“Today, China and the United States have demonstrated the leadership that the world expects of them. This leadership demonstrated by the Governments of the world’s two largest economies will give the international community an unprecedented chance to succeed at reaching a meaningful, universal agreement in 2015,” said Ban on Tuesday, November 11.  

Obama and Xi announced the new pledges while meeting in Beijing for the Asia-Pacific Economic Cooperation (APEC) summit.

Obama pledged to cut US emissions by 26-28% from 2005 levels by 2025. Xi in turn said China will peak its carbon emissions “around 2030,” the first time Beijing set a target date for the plan.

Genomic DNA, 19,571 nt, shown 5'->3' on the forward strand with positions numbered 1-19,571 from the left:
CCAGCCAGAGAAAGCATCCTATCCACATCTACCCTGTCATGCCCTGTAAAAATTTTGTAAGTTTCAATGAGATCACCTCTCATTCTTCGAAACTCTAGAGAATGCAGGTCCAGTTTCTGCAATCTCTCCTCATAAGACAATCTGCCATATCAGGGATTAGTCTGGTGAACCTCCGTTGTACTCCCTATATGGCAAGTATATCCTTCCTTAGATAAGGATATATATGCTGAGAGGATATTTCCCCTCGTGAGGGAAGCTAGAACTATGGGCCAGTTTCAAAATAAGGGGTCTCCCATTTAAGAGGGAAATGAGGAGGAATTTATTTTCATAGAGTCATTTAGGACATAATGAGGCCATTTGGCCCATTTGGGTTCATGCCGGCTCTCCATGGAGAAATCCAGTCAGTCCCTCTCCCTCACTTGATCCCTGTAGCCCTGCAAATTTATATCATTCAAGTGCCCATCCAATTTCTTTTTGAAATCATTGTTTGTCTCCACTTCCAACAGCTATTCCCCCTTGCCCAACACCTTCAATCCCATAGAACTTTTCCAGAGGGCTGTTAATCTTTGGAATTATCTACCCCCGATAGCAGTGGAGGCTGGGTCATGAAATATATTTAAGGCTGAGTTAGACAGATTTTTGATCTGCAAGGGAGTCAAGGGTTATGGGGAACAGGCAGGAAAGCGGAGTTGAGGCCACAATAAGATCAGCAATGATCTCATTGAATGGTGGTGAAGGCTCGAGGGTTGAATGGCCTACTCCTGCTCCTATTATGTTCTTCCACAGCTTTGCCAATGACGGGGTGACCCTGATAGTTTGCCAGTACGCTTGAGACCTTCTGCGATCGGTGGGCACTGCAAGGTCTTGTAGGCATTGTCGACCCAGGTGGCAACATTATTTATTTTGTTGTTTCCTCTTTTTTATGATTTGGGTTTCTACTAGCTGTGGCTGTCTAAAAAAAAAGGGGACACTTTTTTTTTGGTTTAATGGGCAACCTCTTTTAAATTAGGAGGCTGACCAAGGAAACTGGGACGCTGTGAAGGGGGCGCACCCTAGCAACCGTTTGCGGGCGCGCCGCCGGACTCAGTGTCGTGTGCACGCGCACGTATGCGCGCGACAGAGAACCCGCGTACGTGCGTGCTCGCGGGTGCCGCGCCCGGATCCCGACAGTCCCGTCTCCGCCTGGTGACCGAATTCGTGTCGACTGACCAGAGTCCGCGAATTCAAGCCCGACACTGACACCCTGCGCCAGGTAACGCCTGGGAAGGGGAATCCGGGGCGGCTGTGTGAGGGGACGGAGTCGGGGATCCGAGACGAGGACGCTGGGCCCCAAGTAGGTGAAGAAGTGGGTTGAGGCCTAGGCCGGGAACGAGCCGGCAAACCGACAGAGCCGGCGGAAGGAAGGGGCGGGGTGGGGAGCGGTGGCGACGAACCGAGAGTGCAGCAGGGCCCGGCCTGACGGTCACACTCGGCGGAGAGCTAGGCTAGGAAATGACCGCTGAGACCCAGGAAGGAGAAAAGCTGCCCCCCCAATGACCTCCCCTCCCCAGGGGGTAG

In a nod to the UN negotiations, Xi said, “We agreed to make sure that international climate change negotiations will reach an agreement in Paris.”

The UN chief said that the announcement shows that the “transition towards a low-carbon, climate resilient future is accelerating.”

Ban pointed out that the US-China deal is just the latest initiative after the pledges governments, businesses and civil society leaders made at the UN Climate Summit he hosted in September in New York, and the European Union’s announcement in October to cut its emissions by at least 40% by 2030 over 1990 levels.

The UN head called on all major economies to follow the US and China’s lead and announce “ambitious post-2020 targets” no later than the first quarter of 2015 ahead of the December talks in Paris.